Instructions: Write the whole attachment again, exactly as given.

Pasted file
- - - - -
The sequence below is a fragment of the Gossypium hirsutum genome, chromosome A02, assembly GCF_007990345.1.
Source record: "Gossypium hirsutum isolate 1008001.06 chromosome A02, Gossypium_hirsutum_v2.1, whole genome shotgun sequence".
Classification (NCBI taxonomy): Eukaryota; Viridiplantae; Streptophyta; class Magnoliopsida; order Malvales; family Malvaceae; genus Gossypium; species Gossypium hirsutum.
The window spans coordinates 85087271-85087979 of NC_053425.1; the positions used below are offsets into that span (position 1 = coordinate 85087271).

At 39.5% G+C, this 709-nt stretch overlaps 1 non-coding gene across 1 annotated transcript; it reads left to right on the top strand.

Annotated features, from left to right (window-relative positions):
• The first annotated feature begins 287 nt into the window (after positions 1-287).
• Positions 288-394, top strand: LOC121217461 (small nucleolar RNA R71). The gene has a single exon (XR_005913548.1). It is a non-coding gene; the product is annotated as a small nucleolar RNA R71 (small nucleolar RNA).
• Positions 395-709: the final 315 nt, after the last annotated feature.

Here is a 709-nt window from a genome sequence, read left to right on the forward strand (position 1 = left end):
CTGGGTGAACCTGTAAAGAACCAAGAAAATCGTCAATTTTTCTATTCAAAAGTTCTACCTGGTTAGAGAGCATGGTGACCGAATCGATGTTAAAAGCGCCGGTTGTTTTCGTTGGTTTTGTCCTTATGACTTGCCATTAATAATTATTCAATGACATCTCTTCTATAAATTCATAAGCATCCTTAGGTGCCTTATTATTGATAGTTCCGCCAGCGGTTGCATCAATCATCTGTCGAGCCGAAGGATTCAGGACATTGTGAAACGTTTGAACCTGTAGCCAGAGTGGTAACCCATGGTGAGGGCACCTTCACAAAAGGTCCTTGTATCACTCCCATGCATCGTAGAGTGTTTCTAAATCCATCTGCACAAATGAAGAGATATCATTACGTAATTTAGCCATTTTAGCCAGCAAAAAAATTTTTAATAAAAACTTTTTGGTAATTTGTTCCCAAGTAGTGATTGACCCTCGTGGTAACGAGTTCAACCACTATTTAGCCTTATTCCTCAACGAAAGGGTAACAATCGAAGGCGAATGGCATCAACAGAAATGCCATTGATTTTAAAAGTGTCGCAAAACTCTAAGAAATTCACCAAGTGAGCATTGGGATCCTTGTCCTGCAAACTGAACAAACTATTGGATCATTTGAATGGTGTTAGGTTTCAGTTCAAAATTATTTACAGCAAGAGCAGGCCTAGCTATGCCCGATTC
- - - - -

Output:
The sequence below is a fragment of the Gossypium hirsutum genome, chromosome A02, assembly GCF_007990345.1.
Source record: "Gossypium hirsutum isolate 1008001.06 chromosome A02, Gossypium_hirsutum_v2.1, whole genome shotgun sequence".
Classification (NCBI taxonomy): Eukaryota; Viridiplantae; Streptophyta; class Magnoliopsida; order Malvales; family Malvaceae; genus Gossypium; species Gossypium hirsutum.
The window spans coordinates 85087271-85087979 of NC_053425.1; the positions used below are offsets into that span (position 1 = coordinate 85087271).

At 39.5% G+C, this 709-nt stretch overlaps 1 non-coding gene across 1 annotated transcript; it reads left to right on the top strand.

Annotated features, from left to right (window-relative positions):
• The first annotated feature begins 287 nt into the window (after positions 1-287).
• Positions 288-394, top strand: LOC121217461 (small nucleolar RNA R71). The gene has a single exon (XR_005913548.1). It is a non-coding gene; the product is annotated as a small nucleolar RNA R71 (small nucleolar RNA).
• Positions 395-709: the final 315 nt, after the last annotated feature.

Here is a 709-nt window from a genome sequence, read left to right on the forward strand (position 1 = left end):
CTGGGTGAACCTGTAAAGAACCAAGAAAATCGTCAATTTTTCTATTCAAAAGTTCTACCTGGTTAGAGAGCATGGTGACCGAATCGATGTTAAAAGCGCCGGTTGTTTTCGTTGGTTTTGTCCTTATGACTTGCCATTAATAATTATTCAATGACATCTCTTCTATAAATTCATAAGCATCCTTAGGTGCCTTATTATTGATAGTTCCGCCAGCGGTTGCATCAATCATCTGTCGAGCCGAAGGATTCAGGACATTGTGAAACGTTTGAACCTGTAGCCAGAGTGGTAACCCATGGTGAGGGCACCTTCACAAAAGGTCCTTGTATCACTCCCATGCATCGTAGAGTGTTTCTAAATCCATCTGCACAAATGAAGAGATATCATTACGTAATTTAGCCATTTTAGCCAGCAAAAAAATTTTTAATAAAAACTTTTTGGTAATTTGTTCCCAAGTAGTGATTGACCCTCGTGGTAACGAGTTCAACCACTATTTAGCCTTATTCCTCAACGAAAGGGTAACAATCGAAGGCGAATGGCATCAACAGAAATGCCATTGATTTTAAAAGTGTCGCAAAACTCTAAGAAATTCACCAAGTGAGCATTGGGATCCTTGTCCTGCAAACTGAACAAACTATTGGATCATTTGAATGGTGTTAGGTTTCAGTTCAAAATTATTTACAGCAAGAGCAGGCCTAGCTATGCCCGATTC